Cyprien Gaillard: Cities of Gold and Mirrors

Art House at the Jones Center, a contemporary art space in Austin, just reopened in a brand new building designed by New York based architects Lewis.Tsurumaki.Lewis. By far the most stunning of its six inaugural shows is Cities of Gold and Mirrors, a film by the young French artist and recent recipient of the Prix Marcel Duchamp, Cyprien Gaillard.

Art House at the Jones Center. photo by Michael Moran

Cities of Gold and Mirrors is filmed in 16 mm in Cancun, a city that was developed by the Mexican government as a tourist resort in the 1970’s. The film combines scenes that document radical and uncanny culture clashes. We see buff, barechested American college students in a palm studded park chugging bottles of Tequila which are emblazoned with Mayan iconography on their labels. We see dolphins idly swimming past Brutalist architecture and a gang member dressed in bright red, bandanas covering his hair and face, performing a ritualistic dance in the ancient El Ray ruins that sit on the edge of this hedonistic Mecca.

Cyprien Gaillard. Cities of Gold and Mirrors, 2009. 16mm film transferred to video. Courtesy of the artist and Laura Bartlett Gallery, London.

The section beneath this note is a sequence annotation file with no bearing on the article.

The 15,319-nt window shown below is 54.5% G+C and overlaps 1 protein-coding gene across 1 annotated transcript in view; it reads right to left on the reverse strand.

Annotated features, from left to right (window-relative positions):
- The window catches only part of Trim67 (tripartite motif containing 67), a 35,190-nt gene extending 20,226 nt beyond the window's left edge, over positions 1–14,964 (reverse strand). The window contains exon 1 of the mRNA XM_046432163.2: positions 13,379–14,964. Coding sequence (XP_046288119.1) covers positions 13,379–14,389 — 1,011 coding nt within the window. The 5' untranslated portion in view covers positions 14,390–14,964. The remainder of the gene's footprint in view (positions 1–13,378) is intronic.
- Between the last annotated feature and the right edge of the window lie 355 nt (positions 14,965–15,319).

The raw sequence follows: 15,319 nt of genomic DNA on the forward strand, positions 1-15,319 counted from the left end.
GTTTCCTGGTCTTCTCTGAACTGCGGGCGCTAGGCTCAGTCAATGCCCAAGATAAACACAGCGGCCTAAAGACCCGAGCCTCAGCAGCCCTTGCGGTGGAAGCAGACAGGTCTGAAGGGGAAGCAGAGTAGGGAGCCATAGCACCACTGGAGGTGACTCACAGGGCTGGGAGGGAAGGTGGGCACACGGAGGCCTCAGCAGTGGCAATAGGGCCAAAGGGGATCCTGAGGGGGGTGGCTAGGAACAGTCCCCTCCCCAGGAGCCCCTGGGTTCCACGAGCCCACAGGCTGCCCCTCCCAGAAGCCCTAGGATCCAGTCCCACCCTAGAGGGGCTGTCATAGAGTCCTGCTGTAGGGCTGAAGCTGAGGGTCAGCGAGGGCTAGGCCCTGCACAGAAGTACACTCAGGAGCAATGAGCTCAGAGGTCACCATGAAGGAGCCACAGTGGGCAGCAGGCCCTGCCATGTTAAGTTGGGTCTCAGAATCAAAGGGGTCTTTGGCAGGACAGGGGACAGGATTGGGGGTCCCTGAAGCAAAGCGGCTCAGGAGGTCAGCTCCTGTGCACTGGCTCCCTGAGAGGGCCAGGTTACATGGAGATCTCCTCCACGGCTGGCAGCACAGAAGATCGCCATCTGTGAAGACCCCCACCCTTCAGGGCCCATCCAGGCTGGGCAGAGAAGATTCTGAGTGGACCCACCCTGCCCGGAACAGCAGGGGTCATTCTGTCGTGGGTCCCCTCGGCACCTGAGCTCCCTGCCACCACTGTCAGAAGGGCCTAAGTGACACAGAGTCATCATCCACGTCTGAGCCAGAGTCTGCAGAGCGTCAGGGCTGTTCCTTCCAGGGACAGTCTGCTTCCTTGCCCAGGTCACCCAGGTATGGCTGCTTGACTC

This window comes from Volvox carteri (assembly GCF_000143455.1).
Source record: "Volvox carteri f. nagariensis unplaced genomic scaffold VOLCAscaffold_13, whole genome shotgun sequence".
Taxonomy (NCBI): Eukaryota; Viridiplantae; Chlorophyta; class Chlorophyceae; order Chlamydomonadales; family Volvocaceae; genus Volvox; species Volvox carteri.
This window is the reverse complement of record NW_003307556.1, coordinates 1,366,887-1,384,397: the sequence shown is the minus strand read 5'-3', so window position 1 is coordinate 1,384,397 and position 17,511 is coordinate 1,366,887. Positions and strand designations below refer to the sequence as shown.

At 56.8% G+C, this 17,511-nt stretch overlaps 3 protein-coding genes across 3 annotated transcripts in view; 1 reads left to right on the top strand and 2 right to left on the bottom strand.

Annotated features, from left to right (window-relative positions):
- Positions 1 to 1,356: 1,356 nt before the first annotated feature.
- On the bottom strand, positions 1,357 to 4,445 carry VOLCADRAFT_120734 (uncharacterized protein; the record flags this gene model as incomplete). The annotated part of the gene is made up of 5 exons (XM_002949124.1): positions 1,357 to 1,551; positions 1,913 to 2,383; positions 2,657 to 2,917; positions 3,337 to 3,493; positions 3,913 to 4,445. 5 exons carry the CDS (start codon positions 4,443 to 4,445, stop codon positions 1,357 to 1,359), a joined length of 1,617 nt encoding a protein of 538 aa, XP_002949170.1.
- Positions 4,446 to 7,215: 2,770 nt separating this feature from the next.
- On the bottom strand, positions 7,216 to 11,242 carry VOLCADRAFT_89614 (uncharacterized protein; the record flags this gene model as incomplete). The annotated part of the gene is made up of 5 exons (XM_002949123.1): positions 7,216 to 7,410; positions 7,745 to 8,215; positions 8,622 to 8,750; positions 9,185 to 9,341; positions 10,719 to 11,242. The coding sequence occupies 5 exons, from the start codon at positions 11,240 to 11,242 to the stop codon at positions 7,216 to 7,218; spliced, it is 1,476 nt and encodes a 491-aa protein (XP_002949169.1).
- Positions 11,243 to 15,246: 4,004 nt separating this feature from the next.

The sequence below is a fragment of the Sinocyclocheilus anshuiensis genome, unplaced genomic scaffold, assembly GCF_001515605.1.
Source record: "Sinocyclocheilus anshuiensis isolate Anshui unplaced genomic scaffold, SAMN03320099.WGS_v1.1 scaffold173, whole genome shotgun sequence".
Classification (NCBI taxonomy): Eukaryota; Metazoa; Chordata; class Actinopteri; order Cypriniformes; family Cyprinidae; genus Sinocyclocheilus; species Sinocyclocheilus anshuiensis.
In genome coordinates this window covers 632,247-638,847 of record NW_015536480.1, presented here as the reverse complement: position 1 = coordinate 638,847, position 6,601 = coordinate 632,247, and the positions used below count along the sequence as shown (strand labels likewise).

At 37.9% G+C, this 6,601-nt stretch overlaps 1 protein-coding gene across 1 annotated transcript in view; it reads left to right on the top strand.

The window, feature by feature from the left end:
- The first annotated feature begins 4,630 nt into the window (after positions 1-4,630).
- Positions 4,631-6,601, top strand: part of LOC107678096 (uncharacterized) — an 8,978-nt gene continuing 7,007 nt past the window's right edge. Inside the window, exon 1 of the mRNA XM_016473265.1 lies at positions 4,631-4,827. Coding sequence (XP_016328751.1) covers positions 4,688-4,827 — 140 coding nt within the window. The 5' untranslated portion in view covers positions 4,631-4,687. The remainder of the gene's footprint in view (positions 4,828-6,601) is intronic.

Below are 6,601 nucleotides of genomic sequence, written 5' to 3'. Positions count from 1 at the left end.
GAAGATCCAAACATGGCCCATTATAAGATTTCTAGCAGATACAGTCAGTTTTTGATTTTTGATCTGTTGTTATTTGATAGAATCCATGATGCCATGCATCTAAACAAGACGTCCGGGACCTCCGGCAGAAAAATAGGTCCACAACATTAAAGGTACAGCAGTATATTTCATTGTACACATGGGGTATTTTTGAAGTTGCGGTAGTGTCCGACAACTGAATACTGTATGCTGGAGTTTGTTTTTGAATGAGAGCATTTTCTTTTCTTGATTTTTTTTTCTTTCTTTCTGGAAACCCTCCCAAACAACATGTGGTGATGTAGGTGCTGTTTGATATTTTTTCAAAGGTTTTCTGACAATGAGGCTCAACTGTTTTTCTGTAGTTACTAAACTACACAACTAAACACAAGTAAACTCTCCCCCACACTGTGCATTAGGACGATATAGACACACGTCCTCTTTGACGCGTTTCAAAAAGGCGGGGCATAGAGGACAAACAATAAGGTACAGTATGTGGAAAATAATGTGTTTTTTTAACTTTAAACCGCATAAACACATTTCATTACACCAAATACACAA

The film also takes us through the interior of one of these contemporary spaces, empty of people and covered in vines. It is unclear if we are watching a modern ruin, abandoned and overtaken by greenery or if the plant life is yet one more decorative trope meant to evoke the tropical ecology of this beachside resort.  Finally, a shiny example of steel and glass architecture (a genre that the artist Dan Graham has warned is emblematic of a culture of corporate surveillance) implodes into a pile of dust.

Cyprien Gaillard. Cities of Gold and Mirrors, 2009. 16mm film transferred to video. Courtesy of the artist and Laura Bartlett Gallery, London.

Using architecture as a model to track competing cultures and their impotence in the face of the ravages of history, Gaillard concocts an ominous image. At some points within the film it seems as if the dolphins and vines that hover around the ridiculous behavior of drunken cultural imperialism and the Mexican complicity with the artifice of this resort are the only ones who will survive. The soundtrack that repeats through each scene is from the 1980’s TV show Mysterious Cities of Gold which is about Spanish Conquistadors. By evoking the rise and fall of Mayan, Spanish, Mexican and American influences on this site, we see and feel both the power of greed and the certainty of its eventual demise.

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